Do we need to see jobseekers’ hobbies on CVs?
One of the most common debates I have with candidates both as a recruiter and while wearing my career-coaching hat when reviewing or writing a client’s CV is the level of personal information that should be included.
It’s remarkable how much debate I have had around this point, as some clients are adamant that their hobbies should stay on their CV. My answer, with the odd exception, is absolutely not, particularly for experienced candidates. Here’s why:
Judge on skills, not hobbies
The reasons for this are simple. I believe a candidate should be judged on skills and suitability for the role rather than on their hobbies.
I encountered an extreme example of this when I worked for a Midlands-based business, where I worked closely with the line managers within the IT division where there were regular vacancies. As most in-house recruiters would do, I initially reviewed all candidates for suitability, then worked with the line manager filtering candidates’ CVs for the next stage.
On this occasion, I sat down with the line manager and went through each candidate’s details and each time he went straight to the candidate’s hobbies and interests section. One of the candidates had put that they were a season ticket holder for one of the local football teams. The line manager looked at this and immediately tossed the CV into the reject pile saying that he didn’t want any more fans of that team working for him.
I genuinely thought this was a wind-up, being relatively new to the business, and thought it was just to get a reaction, however after five minutes of debate I realised that he was deadly serious and that he was rejecting a perfectly able and suitable candidate based purely on their football affiliation.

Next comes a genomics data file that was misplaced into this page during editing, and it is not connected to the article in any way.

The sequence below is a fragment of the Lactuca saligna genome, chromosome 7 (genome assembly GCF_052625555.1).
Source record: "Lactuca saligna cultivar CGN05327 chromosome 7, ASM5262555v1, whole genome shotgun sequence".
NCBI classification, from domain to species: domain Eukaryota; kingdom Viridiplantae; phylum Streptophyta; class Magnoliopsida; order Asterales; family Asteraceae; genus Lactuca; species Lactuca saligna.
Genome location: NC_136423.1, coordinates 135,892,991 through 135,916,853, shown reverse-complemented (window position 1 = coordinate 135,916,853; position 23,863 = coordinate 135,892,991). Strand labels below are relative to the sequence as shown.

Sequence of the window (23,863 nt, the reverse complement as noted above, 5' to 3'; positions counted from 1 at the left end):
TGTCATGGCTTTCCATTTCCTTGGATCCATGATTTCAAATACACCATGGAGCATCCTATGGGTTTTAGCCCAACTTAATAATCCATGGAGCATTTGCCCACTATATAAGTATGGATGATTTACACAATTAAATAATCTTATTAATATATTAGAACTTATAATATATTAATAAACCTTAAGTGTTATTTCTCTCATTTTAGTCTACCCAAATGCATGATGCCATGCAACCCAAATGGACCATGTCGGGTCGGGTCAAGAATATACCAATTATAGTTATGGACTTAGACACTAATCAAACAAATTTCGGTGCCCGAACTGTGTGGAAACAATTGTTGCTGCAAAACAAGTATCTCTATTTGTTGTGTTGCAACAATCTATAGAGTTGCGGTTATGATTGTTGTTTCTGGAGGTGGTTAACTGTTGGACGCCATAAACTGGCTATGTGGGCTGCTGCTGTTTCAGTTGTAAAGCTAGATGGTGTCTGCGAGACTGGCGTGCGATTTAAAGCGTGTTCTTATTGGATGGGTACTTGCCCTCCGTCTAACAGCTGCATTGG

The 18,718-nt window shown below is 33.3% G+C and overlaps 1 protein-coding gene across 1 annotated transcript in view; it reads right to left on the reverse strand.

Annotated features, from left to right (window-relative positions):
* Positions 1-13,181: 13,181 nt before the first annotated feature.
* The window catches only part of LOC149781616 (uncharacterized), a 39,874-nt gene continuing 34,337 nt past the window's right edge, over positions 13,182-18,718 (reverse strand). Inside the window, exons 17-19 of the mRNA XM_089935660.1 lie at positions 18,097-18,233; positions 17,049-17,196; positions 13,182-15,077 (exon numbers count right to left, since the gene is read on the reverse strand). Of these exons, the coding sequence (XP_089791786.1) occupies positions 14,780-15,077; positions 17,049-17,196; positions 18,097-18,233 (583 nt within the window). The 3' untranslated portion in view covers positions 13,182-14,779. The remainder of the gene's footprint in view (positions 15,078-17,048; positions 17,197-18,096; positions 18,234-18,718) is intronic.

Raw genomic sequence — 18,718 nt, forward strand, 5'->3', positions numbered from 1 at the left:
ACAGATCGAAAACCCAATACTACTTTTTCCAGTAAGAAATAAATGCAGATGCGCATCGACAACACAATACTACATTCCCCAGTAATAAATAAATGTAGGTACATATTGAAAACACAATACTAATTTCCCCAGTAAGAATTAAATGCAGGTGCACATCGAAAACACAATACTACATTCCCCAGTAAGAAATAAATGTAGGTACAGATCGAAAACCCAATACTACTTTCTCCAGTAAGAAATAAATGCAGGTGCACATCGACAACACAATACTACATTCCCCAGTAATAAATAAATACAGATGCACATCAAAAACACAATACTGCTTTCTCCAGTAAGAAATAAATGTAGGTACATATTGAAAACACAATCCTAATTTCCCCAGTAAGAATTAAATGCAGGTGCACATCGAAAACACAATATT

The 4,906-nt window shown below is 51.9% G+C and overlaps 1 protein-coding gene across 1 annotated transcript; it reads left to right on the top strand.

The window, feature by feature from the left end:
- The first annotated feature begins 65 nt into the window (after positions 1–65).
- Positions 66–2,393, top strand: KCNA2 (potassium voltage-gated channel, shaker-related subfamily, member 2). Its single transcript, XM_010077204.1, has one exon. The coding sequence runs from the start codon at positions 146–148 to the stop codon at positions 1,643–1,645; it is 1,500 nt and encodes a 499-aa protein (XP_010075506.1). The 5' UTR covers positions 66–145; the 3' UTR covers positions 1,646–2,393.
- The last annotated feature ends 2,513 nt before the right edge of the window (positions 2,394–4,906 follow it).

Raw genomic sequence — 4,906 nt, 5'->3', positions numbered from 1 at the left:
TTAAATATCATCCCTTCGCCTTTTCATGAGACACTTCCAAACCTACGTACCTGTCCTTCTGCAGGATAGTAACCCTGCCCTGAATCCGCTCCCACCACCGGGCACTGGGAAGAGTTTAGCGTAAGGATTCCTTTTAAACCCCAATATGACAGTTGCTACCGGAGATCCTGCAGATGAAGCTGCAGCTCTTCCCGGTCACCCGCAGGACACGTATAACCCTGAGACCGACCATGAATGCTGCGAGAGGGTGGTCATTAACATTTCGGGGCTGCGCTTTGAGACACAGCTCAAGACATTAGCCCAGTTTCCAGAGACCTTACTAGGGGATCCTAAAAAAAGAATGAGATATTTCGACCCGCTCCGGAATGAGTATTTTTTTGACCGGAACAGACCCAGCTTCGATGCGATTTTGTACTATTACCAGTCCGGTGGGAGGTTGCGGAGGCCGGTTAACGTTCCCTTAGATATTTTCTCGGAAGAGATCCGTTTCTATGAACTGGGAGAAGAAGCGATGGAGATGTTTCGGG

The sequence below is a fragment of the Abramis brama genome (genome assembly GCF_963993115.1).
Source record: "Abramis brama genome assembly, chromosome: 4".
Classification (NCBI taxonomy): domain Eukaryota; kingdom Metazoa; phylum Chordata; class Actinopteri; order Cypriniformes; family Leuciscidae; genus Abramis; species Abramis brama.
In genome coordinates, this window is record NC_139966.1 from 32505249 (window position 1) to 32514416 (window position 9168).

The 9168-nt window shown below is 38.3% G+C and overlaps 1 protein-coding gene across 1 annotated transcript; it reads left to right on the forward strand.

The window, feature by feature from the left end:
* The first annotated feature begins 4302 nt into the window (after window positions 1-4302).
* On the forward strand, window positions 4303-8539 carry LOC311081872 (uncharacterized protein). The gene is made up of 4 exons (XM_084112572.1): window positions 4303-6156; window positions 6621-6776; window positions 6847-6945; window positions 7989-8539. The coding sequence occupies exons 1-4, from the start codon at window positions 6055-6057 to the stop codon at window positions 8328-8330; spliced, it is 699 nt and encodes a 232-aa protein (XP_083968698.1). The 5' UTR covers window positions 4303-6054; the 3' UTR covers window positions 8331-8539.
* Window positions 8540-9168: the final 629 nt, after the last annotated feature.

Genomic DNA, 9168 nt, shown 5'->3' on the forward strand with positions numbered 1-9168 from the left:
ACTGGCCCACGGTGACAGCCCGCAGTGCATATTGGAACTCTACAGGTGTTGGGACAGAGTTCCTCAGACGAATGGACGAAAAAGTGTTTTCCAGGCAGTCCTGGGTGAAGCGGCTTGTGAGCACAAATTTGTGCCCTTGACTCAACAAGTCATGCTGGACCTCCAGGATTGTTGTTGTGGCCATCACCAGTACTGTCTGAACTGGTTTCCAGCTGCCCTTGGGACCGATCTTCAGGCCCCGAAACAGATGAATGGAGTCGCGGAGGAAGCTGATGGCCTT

I was livid, not only for the candidate, but for all of the work that my recruitment team had put into filling the role only to have a candidate rejected just because they did not follow the right team.
We had an exchange of views in which I refused to present any further CVs and went to the IT Director to explain the situation. I’m glad to say I got the initial decision reversed and the candidate finally got to second stage interview before being declined, however it was certainly not based on what football team he supported!
I wish I could say this was an isolated incident, but sadly not. I spent over 10 years in corporate recruitment roles and you would be surprised how many line managers used hobbies and interests to contribute towards the selection decision. Most with good intentions based around team fit, but still the odd occasion where a decision was made purely on what the candidate’s interests were.
Every recruiter I know has a story about questionable information a particular candidate has included on their CV. This can be anywhere in the CV, but I have seen some real howlers in the hobbies and interests sections.
A recent client of mine argued the case for 10 minutes on why he felt that managing his two teenagers through puberty should be on his CV as he felt it showed his management skills. While bringing up teenagers is a challenge, I’m sure there were more relevant work-related challenges that would have better demonstrated this! I’m glad to say that he finally relented and is starting a new role soon, but if he had left that information on his CV, I believe the outcome could have been very different.
The only exception…
The one exception to this rule however is the inclusion of certain hobbies and interests that can add genuine value to an application, such as Duke of Edinburgh awards or mentoring roles. These are especially useful for candidates who have recently left school or have limited work experience and need to show in a competitive market what qualities they can bring to a role.